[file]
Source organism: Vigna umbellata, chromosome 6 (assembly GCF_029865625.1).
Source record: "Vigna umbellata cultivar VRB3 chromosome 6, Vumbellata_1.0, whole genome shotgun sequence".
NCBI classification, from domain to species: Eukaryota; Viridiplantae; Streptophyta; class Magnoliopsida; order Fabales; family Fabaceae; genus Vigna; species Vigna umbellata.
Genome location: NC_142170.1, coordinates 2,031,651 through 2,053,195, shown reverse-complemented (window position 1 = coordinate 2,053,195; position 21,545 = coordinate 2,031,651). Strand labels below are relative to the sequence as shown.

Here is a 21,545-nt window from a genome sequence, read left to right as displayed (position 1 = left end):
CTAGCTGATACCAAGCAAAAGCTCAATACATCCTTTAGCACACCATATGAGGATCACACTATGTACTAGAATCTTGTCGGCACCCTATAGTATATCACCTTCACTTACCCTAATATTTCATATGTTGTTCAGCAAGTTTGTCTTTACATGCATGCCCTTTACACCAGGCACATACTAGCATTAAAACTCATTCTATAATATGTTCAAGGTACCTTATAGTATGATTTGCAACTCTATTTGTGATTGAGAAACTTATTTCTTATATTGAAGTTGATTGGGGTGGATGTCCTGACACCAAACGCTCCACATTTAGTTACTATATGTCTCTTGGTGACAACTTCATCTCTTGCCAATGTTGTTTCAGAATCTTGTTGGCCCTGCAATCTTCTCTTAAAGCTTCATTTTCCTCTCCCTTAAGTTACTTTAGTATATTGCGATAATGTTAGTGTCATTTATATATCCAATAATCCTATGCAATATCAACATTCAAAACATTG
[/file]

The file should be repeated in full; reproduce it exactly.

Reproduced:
Source organism: Vigna umbellata, chromosome 6 (assembly GCF_029865625.1).
Source record: "Vigna umbellata cultivar VRB3 chromosome 6, Vumbellata_1.0, whole genome shotgun sequence".
NCBI classification, from domain to species: Eukaryota; Viridiplantae; Streptophyta; class Magnoliopsida; order Fabales; family Fabaceae; genus Vigna; species Vigna umbellata.
Genome location: NC_142170.1, coordinates 2,031,651 through 2,053,195, shown reverse-complemented (window position 1 = coordinate 2,053,195; position 21,545 = coordinate 2,031,651). Strand labels below are relative to the sequence as shown.

Here is a 21,545-nt window from a genome sequence, read left to right as displayed (position 1 = left end):
CTAGCTGATACCAAGCAAAAGCTCAATACATCCTTTAGCACACCATATGAGGATCACACTATGTACTAGAATCTTGTCGGCACCCTATAGTATATCACCTTCACTTACCCTAATATTTCATATGTTGTTCAGCAAGTTTGTCTTTACATGCATGCCCTTTACACCAGGCACATACTAGCATTAAAACTCATTCTATAATATGTTCAAGGTACCTTATAGTATGATTTGCAACTCTATTTGTGATTGAGAAACTTATTTCTTATATTGAAGTTGATTGGGGTGGATGTCCTGACACCAAACGCTCCACATTTAGTTACTATATGTCTCTTGGTGACAACTTCATCTCTTGCCAATGTTGTTTCAGAATCTTGTTGGCCCTGCAATCTTCTCTTAAAGCTTCATTTTCCTCTCCCTTAAGTTACTTTAGTATATTGCGATAATGTTAGTGTCATTTATATATCCAATAATCCTATGCAATATCAACATTCAAAACATTG